If the First Amendment protects anything, it surely protects the right to stand peacefully on a public sidewalk and hand out leaflets protesting a political appointment.

But it didn't protect Judith Reilly and Oscar Lemus on February 2, 2010. At 6:30 pm on that day, according to a lawsuit filed by Reilly in federal court, the two activists with the Olneyville Neighborhood Association were handing out fliers outside the Providence Career and Technical Academy, where then-mayor (now congressman) David Cicilline was about to deliver his "State of the City" address. The fliers objected to Cicilline's reappointment of Stephen Durkee to the City Planning Commission at a time when Durkee was being investigated for a possible ethics violation.


free speech offender Dean Esserman
According to the lawsuit, the two activists were told to move across the street or face arrest. They did as they were told, but returned, Reilly said, after a former state legislator approached her and said the police had no right to boot them out. After another confrontation, she agreed to move across the street again, even though that prevented her from handing fliers to people as they walked inside the school.

Reilly filed a complaint with the police department, only to receive an e-mail from internal-affairs inspector Francisco Colon questioning whether the two officers had actually engaged in misconduct.

With three different police officers implicated in either denying Reilly and Lemus their constitutional rights or expressing confusion, it's clear that this Muzzle should go right to the top. Thus do we present the coveted Muzzle to Providence's troubled former police chief, DEAN ESSERMAN, who was suspended for a day last February after a "verbal confrontation" with a lower-ranking officer, and who recently came under criticism for not calling police when there was underage drinking at his daughter's graduation party. Esserman announced last week that he would resign his post, citing the "distraction" caused by the latter controversy.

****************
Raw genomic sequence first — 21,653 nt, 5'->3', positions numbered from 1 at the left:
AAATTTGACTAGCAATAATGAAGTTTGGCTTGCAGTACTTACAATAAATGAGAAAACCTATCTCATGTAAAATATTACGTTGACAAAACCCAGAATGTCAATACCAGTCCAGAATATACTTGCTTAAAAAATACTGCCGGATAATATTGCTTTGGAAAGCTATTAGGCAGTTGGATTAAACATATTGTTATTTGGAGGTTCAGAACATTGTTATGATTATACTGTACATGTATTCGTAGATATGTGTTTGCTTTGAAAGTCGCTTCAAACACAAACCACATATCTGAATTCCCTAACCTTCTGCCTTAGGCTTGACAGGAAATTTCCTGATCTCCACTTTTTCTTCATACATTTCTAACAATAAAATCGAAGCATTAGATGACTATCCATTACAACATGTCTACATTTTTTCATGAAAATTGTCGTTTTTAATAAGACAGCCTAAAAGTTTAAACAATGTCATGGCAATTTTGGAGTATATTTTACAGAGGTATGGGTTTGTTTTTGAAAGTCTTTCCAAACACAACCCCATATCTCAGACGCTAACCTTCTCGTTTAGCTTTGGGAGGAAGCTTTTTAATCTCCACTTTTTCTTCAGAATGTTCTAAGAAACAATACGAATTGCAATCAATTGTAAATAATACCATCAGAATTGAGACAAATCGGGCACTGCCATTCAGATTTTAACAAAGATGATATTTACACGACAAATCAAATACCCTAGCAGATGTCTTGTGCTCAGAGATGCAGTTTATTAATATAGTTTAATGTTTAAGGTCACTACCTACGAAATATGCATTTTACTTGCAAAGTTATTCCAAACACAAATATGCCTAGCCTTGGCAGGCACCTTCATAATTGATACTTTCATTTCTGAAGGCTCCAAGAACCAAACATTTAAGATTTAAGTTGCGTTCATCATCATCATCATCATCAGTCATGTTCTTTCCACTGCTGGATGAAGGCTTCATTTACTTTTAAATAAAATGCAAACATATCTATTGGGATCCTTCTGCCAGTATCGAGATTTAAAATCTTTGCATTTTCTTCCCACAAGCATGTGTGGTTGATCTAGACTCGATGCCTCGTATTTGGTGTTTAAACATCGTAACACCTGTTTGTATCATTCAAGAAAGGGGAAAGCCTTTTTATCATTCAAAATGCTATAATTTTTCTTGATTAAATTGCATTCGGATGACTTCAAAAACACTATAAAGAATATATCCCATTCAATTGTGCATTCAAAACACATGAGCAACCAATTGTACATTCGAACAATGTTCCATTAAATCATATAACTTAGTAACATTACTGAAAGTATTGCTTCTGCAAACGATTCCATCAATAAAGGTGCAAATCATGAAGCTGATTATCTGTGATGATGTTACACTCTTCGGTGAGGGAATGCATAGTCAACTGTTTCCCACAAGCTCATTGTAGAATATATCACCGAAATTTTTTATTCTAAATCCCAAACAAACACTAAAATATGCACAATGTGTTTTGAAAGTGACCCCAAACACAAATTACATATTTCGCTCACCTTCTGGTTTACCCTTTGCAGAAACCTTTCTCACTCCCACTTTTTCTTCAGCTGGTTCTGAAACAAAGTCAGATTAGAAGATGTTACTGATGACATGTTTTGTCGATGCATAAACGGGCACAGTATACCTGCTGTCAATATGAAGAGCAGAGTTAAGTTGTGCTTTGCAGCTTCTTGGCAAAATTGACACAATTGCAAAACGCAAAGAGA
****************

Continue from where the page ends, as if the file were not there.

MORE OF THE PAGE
"Leafleting on public sidewalks is a simple, inexpensive, and time-honored way for people to share their political and social views with other members of the public," said Reilly's lawyer, Richard Sinapi, in a statement on the Rhode Island ACLU's Web site. "It is intolerable and inexcusable for a large municipal police department to be either ignorant or disdainful of such an important First Amendment right."

Sinapi tells the Phoenix that the police department has indicated that it will fight the suit. A settlement conference has been scheduled for September 7, and, failing that, the case will move toward trial.

What's truly on trial, though, is the First Amendment guarantee of "the right of the people peaceably to assemble, and to petition the Government for a redress of grievances."

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